A copyright dispute late last year forced a holiday play to go dark before the Rockefeller Center tree was ever lit. The suit centers around the play Who’s Holiday by Matthew Lombardo. No, the dispute is not over the apparent typo in the play’s name. Rather, it is that the defendant’s play is based on the character Cindy Lou Who from the beloved Dr. Seuss book The Grinch Who Stole Christmas. Whether the play is an unauthorized derivative work (from the perspective of the Dr. Seuss estate) or a parody (from the perspective of the playwright) is what the court ultimately may need to decide. Who’s Holiday is a profane, one-woman show that documents the life of Cindy Lou Who after the denouement of Grinch. It finds Cindy living in a trailer park, after having married the Grinch, whom Cindy had murdered (allegedly in self-defense), before the curtain lifts.

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E = Who Are You?
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E = Who Are You? | Mark Kaufman

Readers of my blog know that I’m generally in favor of enforcing copyright. If you’ve got the goods on someone and those are your rights, you should be entitled to collect for it — or at least stop it. Likewise, if you’ve been called out for infringing, the right thing to do is usually to pay the pound of flesh required of you. But how does the would-be defendant know whether paying it will actually solve the matter? A client recently received a demand letter from a licensing agency for allegedly infringing on a copyright owned by a newspaper in Europe. The notice was referring to my client’s use of, let’s say, the famous image of a French boy running with a baguette on a relatively private — and certainly a non-profitable — website. In this case the pound of flesh was only a couple hundred bucks, but I was motivated by the sense that the purported licensor was a greedy, undeserving troll until proven legitimate.

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To Boldly Go Where No Nerds Have Gone Before…
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To Boldly Go Where No Nerds Have Gone Before… |  Mark Kaufman

To boldly go where no nerds have gone before… In Paramount Pictures Corp. v. Axanar Productions, Inc. the U.S. District Court for Central California was presented with a case of fan fiction gone awry. A small studio called Axanar Productions set out to produce a piece of Star Trek fan fiction centered around an obscure character named Garth of Izar. It was to be a feature-length film set as a prequel to the 1973 original series. In order to finance the production, the studio hosted a crowdsourcing campaign that was successful in raising $1.1 million.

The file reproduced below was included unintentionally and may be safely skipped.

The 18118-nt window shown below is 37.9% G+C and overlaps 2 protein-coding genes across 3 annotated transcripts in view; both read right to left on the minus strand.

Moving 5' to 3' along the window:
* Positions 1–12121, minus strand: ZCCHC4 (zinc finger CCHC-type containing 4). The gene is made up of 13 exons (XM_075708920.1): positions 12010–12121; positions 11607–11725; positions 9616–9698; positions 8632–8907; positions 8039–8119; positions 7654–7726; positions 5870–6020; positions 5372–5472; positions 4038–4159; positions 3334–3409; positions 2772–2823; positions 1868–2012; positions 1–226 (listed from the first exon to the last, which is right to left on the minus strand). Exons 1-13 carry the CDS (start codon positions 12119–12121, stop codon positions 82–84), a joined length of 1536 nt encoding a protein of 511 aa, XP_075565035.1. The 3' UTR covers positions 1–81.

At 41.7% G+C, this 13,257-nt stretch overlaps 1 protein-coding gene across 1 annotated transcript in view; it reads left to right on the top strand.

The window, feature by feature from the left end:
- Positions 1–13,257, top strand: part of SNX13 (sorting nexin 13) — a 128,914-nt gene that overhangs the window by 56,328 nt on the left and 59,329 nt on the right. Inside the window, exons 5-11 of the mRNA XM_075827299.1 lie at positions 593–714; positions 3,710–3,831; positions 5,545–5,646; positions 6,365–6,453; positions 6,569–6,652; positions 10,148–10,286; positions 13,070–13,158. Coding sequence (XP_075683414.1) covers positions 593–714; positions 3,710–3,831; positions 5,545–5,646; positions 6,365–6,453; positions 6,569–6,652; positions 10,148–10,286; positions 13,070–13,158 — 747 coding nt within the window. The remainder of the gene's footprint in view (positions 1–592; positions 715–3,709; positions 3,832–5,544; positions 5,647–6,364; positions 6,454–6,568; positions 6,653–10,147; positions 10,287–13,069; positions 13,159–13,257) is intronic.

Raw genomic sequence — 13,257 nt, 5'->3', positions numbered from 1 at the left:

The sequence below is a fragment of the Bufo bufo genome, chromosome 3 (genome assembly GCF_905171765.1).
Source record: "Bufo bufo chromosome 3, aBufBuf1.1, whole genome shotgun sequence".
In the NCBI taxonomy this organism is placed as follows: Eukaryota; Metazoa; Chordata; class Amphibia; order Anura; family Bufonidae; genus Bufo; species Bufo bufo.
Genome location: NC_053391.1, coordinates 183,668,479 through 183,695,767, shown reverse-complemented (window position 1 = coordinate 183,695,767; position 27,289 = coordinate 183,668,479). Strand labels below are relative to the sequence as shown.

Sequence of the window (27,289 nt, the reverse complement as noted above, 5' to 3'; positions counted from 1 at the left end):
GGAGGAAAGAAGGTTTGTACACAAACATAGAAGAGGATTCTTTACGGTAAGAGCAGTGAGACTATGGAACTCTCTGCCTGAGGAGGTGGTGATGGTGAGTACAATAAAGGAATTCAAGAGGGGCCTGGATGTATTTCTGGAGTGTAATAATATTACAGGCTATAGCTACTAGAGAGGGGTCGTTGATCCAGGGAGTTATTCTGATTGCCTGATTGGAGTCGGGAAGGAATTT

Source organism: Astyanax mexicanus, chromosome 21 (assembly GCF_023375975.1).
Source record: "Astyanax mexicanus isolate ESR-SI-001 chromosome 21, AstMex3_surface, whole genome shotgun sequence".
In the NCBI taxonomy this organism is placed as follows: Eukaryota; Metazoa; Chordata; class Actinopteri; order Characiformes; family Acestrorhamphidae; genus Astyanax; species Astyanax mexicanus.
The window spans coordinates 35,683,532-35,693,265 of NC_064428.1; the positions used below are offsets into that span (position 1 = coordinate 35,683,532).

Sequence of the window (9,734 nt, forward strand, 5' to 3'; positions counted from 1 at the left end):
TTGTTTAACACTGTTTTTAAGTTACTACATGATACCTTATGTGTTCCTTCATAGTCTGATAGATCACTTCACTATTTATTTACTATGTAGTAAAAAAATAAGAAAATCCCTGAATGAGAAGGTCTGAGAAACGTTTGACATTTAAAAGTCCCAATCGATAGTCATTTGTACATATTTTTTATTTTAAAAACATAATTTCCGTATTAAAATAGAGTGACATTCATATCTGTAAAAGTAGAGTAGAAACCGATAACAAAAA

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Tequila or Not Tequila: A New Certification Mark is Born
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Tequila or Not Tequila: A New Certification Mark is Born | Mark Kaufman

Ironically, the same week that the president of Mexico declined to meet with the president of a formerly friendly nation because of various perceived (and perhaps actual) insults, the United States Trademark Trial and Appeal Board (TTAB) granted a decision in favor of a Mexican non-profit association of distilleries. The Consejo Regulador del Tequila was granted a certification mark for the appellation ‘Tequila.’ According to the U.S. Trademark statute, a “certification mark”

means any word, name, symbol, or device, or any combination thereof to certify regional or other origin, material, mode of manufacture, quality, accuracy, or other characteristics of such person’s goods or services ….
So the TTAB determined that, despite its most unfortunate location South of the Soon to Be Very Tall Border,  the Consejo Regulador del Tequila can control the use of the word ‘Tequila’ within the United States.

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“Anything Goes”? Not Necessarily
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 “Anything Goes”? Not Necessarily | Mark Kaufman

You might think that the inaccuracy of the following statement is obvious: “If it’s on the internet, it’s free.”‘ Still, many of today’s internet users, including business owners, seem to believe it and use what they download with litigious results. There are at least two lawsuits in the Southern District of New York—Veronina v. Scores Holding Company and Taylor v. 44th Enterprises, d/b/a Diamond Club Gentlemen’s Cabaret—that involve the unauthorized use of images downloaded from the internet. Specifically, dozens of women are suing over the use of their photos in advertisements for strip clubs and escort services. (Not surprisingly, both cases are brought by the same attorneys.)

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Creative Team Behind Broadway’s Jersey Boys Hit with Copyright Infringement
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Creative Team Behind Broadway’s Jersey Boys Hit with Copyright Infringement | Mark Kaufman